Teachers & Doctors To Become Highest Paid Civil Servants In Bhutan: New Scheme Puts Health, Education At Top

Image Credits: Savethechildren, The Bhutanese

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Health and education are undoubtedly the two strongest pillars for a modern-day democracy to flourish. Time and again we might have come across random social media posts reminding us of the worth of doctors and teachers in a thriving nation. However, in most cases, those are brushed aside as tenets of a utopian society, as teachers and doctors in India still continue to voice their grievances demanding better pay for a dignified livelihood.

While India might still need some time to grasp the idea, our neighbour Bhutan has already set an exemplary precedent by introducing a pay scale where teachers and medical professionals happen to be the highest-paid civil servants. Nearly 8,679 Bhutanese teachers and over 4,000 medical staff would be eligible for his benefit, states The Indian Express.

No one has ever become poor by giving
– Anne Frank

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Doctors get 45% hike, teachers get 35%+10% over basic pay

As per the Performance-Based Incentive (PBI) component of the latest pay hike, MBBS doctors have received a 45% hike on their basic pay while teachers have been offered allowances worth 35%+10% over and above their basic salary. The implementation of the scheme would result in teaching becoming the highest-paid profession in the country.

The pay revision scheme was unveiled in the cabinet on June 5, 2019.

The scheme will ‘overturn’ the bureaucratic hierarchy

A detailed report published in The Bhutanese highlights how this decision can ‘overturn’ the infamous bureaucratic ‘hierarchy’ that had developed over decades in the Himalayan country.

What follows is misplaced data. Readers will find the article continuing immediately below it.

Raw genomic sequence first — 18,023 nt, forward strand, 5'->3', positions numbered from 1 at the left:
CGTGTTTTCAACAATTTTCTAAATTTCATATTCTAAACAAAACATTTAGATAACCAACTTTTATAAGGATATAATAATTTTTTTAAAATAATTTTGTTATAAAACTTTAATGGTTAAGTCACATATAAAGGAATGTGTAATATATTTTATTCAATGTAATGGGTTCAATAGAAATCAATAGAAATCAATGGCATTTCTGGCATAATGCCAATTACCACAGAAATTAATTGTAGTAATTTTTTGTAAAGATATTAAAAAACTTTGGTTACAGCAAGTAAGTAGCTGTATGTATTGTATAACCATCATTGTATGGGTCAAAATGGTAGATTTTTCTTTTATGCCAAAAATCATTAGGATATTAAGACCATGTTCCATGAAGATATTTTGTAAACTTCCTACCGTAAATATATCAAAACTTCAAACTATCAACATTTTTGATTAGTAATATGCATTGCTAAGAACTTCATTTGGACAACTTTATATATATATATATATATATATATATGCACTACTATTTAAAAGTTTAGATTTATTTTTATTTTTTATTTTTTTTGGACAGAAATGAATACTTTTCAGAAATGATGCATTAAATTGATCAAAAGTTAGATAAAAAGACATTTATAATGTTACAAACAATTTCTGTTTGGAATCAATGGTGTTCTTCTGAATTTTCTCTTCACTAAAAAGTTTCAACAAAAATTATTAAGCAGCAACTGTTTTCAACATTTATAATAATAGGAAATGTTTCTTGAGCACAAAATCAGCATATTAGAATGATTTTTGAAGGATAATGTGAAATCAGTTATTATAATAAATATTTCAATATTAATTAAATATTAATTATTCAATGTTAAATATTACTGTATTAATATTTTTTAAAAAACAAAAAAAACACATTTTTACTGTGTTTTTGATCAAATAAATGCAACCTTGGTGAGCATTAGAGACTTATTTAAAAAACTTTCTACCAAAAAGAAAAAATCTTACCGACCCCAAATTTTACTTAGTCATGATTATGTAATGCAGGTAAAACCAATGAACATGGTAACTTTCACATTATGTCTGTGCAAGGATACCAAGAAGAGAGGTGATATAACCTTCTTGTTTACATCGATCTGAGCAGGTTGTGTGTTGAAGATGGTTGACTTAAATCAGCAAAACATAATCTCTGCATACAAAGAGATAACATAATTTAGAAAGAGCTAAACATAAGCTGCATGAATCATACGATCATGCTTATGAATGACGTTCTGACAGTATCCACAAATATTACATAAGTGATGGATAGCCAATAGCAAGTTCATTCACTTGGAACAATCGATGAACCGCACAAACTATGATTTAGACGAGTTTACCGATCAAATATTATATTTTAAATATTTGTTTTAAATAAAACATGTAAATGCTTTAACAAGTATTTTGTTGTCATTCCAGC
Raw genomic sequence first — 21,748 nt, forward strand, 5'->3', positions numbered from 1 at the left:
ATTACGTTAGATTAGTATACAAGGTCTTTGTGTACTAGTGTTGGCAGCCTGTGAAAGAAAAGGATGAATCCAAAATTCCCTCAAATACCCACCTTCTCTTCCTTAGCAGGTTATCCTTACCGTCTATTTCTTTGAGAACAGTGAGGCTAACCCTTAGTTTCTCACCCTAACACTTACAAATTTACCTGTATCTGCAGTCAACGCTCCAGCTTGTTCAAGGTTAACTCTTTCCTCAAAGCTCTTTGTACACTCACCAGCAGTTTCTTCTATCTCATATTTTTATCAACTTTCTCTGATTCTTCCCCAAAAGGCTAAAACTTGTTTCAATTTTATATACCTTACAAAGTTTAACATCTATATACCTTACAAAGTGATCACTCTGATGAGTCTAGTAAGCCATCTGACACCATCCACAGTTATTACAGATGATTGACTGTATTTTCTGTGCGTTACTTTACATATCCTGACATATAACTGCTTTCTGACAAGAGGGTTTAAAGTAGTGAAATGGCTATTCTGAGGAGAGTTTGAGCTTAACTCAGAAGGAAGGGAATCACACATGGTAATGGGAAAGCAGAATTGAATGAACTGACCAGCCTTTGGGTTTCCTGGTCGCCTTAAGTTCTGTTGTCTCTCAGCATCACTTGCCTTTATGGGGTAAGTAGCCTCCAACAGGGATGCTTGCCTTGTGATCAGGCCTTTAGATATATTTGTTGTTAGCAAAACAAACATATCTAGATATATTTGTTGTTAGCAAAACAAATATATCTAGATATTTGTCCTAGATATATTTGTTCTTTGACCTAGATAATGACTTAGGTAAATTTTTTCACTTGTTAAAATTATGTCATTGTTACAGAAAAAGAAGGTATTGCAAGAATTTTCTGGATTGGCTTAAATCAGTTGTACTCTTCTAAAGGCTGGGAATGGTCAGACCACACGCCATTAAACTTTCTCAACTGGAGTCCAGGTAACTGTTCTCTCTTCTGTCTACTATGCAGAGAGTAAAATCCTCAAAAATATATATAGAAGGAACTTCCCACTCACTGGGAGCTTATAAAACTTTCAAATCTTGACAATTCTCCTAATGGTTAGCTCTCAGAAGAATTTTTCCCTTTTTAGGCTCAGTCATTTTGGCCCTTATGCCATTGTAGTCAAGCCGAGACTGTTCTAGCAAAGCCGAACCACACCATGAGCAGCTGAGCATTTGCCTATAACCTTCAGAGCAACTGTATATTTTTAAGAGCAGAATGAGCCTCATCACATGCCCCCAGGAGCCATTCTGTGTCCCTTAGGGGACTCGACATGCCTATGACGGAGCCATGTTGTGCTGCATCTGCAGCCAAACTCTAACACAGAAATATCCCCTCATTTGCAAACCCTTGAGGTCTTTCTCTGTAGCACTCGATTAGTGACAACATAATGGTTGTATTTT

While declaring the scheme, the cabinet stated that the teachers and doctors are overworked but not properly compensated. It also highlighted how teachers play a key role to shape the future of the country while doctors are saving lives day and night. The pay revision was executed considering these factors.

 

Health workers also come under the ambit of the pay revision. Prime Minister Dr Lotay Tshering acknowledged their contribution as invaluable. He also declared that healthcare is the priority of the government and they would continue to improve it in every way possible.

Incidentally, Bhutan’s Prime Minister is also a practising surgeon who treats patients for free on weekends and free time.

Efforts For Good take

Despite being a small country with a sparse population of 8.08 lakhs, Bhutan had been consistently making headlines for their exceptional efforts towards development. The country has been championing sustainable developments for quite a long time as well as prioritising the right causes rather than entertaining political propaganda. It is high time that India adopts a lesson or two from their immediate neighbours.

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‘Happy Fridge’: The Key To Bridge Food Wastage And Hunger Problem In India

Image Credits: Savethechildren, The Bhutanese

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Rahul Khera and Gautam Jindal, volunteers (aka hunger heroes) at Feeding India, were among the many Delhi NCR residents accustomed to seeing hungry children pick up half-eaten burgers or stale sandwiches from the dustbin and savour those with the brightest smiles. Like many others, they also had the will to promote equitable food distribution but was perplexed about the approach, until they learnt about the community fridge initiative which has gained unprecedented success in Saudi Arabia and few other European countries. Meanwhile, community fridges were already being installed outside restaurants or in public places in a handful of cities like Mumbai, Bengaluru, Kolkata, Coimbatore and Kochi.

Say Goodbye To Throwing Away Excess Food Because Now You Can Donate The Food To The Needy – Happy Fridge

Thank you for overwhelming response for the Happy Fridge concept. We need more funds from you to install more fridges like this across India. With the limited funds avaialble Feeding India was able to install three fridges only. Kindly donate here http://bit.ly/happyfridge

Posted by The Logical Indian on Saturday, October 27, 2018